Hagibis – Northwestern Pacific Ocean

Oct. 16, 2019 – Typhoon Hagibis Leaves Destruction in Its Wake

Typhoon Hagibis, one of the most destructive storms to hit Japan in decades, made landfall on Saturday, Oct. 12, 2019 southwest of Tokyo with wind speeds equivalent to a Category 3 hurricane. The damage it left in its wake is visible from space.

ARIA image of destruction from Hagibis
NASA’s ARIA team, along with the Earth Observatory of Singapore, created this map showing damage from Typhoon Hagibis, which struck southwest of Tokyo on Oct. 12, 2019. Credit: Contains modified Copernicus Sentinel data (2019) processed by ESA, the ARIA team at NASA-JPL and Caltech, and EOS in Singapore

NASA’s Advance Rapid Imaging and Analysis (ARIA) team, in collaboration with the Earth Observatory of Singapore (EOS), used satellite data to create this map showing areas in Japan that are likely damaged as a result of Typhoon Hagibis. The color variation from yellow to red indicates increasingly more significant ground surface change, or damage.

The map was produced using synthetic aperture radar (SAR) data from the Copernicus Sentinel-1 satellites operated by the European Space Agency (ESA). The pre-event images were taken on Oct. 7, 2019, and the post-event image was acquired about 12 hours after the typhoon’s landfall. The map covers an area of 155 miles by 220 miles (250 kilometers by 350 kilometers) indicated by the red polygon.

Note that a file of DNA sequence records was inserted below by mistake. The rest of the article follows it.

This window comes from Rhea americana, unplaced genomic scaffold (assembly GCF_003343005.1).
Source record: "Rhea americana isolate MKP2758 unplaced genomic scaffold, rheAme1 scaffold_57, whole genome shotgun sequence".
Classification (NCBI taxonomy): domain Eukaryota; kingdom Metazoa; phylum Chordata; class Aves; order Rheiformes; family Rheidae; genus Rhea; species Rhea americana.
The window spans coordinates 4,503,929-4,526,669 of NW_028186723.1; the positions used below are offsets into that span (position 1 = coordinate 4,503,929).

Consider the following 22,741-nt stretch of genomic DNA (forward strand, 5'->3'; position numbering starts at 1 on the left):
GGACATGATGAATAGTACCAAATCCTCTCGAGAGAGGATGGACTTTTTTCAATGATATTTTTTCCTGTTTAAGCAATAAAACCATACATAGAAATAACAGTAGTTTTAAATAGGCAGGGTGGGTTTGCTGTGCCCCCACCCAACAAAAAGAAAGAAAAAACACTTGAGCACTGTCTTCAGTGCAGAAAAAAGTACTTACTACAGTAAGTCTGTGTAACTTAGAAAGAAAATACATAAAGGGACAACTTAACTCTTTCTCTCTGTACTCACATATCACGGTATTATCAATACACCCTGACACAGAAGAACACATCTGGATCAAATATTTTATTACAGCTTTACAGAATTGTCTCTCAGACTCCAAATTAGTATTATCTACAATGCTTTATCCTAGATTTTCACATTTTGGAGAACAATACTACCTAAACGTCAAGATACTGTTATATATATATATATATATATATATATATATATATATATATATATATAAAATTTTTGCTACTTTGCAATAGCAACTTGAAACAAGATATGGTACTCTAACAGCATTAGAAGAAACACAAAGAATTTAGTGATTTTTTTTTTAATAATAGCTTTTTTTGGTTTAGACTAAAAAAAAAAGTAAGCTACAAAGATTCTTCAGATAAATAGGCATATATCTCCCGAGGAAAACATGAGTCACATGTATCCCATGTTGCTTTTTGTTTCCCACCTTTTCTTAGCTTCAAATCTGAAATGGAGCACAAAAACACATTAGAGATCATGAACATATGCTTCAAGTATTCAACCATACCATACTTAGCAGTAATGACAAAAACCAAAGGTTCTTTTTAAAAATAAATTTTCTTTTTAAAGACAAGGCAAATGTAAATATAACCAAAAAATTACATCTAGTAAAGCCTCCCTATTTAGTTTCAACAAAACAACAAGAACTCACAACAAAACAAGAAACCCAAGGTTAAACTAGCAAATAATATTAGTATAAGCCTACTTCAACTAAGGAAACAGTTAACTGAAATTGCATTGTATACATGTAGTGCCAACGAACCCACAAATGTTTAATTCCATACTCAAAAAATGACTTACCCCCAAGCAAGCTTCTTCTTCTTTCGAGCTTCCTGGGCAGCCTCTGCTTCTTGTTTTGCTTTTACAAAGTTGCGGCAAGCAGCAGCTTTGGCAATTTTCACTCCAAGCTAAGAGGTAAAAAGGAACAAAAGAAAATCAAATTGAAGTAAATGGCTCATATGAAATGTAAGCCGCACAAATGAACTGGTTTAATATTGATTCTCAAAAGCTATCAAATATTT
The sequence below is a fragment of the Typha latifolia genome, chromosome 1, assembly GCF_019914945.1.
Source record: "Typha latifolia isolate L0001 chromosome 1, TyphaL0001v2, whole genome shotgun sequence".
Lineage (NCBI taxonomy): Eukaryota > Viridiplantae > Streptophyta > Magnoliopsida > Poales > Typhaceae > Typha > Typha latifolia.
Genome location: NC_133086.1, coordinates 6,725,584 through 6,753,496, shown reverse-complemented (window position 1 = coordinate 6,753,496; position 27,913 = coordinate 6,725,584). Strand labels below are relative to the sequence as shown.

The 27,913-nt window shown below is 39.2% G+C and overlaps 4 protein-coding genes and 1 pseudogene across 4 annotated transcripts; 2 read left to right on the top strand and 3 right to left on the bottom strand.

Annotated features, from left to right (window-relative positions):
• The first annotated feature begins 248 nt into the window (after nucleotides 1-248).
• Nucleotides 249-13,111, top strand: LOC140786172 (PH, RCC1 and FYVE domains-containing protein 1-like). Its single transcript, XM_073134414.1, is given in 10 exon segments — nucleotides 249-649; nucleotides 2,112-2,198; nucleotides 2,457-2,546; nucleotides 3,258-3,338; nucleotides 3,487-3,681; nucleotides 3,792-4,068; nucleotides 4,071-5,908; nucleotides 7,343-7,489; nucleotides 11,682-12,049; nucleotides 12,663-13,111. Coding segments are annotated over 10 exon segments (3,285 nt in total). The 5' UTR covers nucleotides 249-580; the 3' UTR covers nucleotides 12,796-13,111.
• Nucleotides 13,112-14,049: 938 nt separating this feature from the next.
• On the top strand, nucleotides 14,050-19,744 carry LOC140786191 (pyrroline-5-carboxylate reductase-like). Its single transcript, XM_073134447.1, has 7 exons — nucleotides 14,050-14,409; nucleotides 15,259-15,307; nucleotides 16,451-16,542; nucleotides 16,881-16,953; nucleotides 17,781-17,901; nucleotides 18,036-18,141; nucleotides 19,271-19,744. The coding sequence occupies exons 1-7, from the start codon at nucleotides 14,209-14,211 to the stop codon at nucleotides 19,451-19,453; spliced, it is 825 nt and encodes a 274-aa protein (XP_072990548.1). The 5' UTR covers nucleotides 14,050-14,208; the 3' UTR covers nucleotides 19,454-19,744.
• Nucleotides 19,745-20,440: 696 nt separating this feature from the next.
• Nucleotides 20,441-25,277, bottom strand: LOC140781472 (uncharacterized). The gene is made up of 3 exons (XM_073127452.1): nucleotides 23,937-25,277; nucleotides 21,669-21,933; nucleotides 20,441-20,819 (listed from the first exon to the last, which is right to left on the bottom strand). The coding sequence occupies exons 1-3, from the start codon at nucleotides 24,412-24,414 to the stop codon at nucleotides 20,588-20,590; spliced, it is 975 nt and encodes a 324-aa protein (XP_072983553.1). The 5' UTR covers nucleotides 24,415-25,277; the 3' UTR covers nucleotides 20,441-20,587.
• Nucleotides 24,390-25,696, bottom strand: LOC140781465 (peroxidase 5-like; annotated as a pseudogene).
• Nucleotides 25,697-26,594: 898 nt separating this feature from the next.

The map was delivered to Sentinel Asia, a consortium that supports disaster management across the Asia-Pacific region using space-based technologies. Maps like this one can be used as guidance to help responders identify damaged areas and to allocate resources accordingly. The map may be less reliable over vegetated or badly flooded areas.

This map contains modified Copernicus Sentinel data processed by ESA, the ARIA team at NASA’s Jet Propulsion Laboratory and Caltech, both in Pasadena California, and EOS in Singapore. Its production was funded by NASA’s Disasters Program.

More information about ARIA and NASA’s Disasters Program is available here:


By Esprit Smith
NASA’s Jet Propulsion Laboratory, Pasadena, Calif.